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Video of Elmo getting laid off goes viral

Posted at 11:43 PM, Mar 22, 2017
and last updated 2017-03-22 23:43:33-04

After President Donald Trump's proposed budget was released last week showing the elimination of funding to the Corporation for Public Broadcasting, supporters of public broadcasting filmed a scene depicting Elmo getting fired after 32 years on the job. 

Elmo is a notable character from the hit children's show Sesame Street, which has been on PBS since its inception in 1969.

The video has been viewed more than 12 millions times. The video featured a parody Elmo, played by Jeremy Olenski.

"Elmo's only real talent is being Elmo," the parody Elmo retorts after being laid off. Elmo was then informed fellow Sesame Street characters Cookie Monster and Telly Monster were also laid off. 

The video ends with a plea for constituents to contact their representatives to save PBS' funding. 

According to the budget released by Trump, the Corporation for Public Broadcasting's federal funding would go from $445 million a year to $0. Federal funding has historically been divided to local PBS and NPR stations. 

The federal money that PBS and NPR receive is just a fraction of the total cost to run the networks. According to the pro-PBS group Advocating for America's Public Television Stations, 27 percent of funding comes from the government. Other funds comes from corporate and individual donors. 

Proponents of cutting PBS' funding say the cuts are needed to cut costs to tax payers. 

"When you start looking at the places that will reduce spending, one of the questions we asked was 'Can we really continue to ask a coal miner in West Virginia or a single mom in Detroit to pay for these programs?' And the answer was no,” White House budget chief Mick Mulvaney said on MSNBC’s "Morning Joe."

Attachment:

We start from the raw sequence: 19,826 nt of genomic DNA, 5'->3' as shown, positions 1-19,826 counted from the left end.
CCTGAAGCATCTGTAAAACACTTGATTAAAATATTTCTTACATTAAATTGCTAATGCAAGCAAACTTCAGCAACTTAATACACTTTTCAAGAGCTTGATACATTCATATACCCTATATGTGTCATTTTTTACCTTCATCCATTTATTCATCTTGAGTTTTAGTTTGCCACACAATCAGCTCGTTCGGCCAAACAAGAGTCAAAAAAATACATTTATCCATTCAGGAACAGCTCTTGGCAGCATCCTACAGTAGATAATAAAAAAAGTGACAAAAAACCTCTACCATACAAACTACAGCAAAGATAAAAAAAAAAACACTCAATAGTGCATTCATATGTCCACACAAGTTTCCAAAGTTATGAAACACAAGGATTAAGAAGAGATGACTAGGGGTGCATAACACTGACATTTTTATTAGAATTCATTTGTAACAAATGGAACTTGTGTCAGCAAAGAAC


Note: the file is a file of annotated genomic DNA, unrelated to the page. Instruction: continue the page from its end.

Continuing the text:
Opponents say that PBS provides programming for those without access to quality educational TV programs. 

"There is no viable substitute for federal funding that ensures Americans have universal access to public media’s educational and informational programming and services," Patricia Harrison, president and CEO of the Corporation for Public Broadcasting, said. "The elimination of federal funding to CPB would initially devastate and ultimately destroy public media’s role in early childhood education, public safety, connecting citizens to our history and promoting civil discussions – for Americans in both rural and urban communities."

Despite deep cuts to PBS, Sesame Street would likely live on. Last year, Sesame Street was picked up by the for-profit network HBO, which now airs first-run episodes of Sesame Street. Those episodes are then re-aired on PBS stations at a later date.

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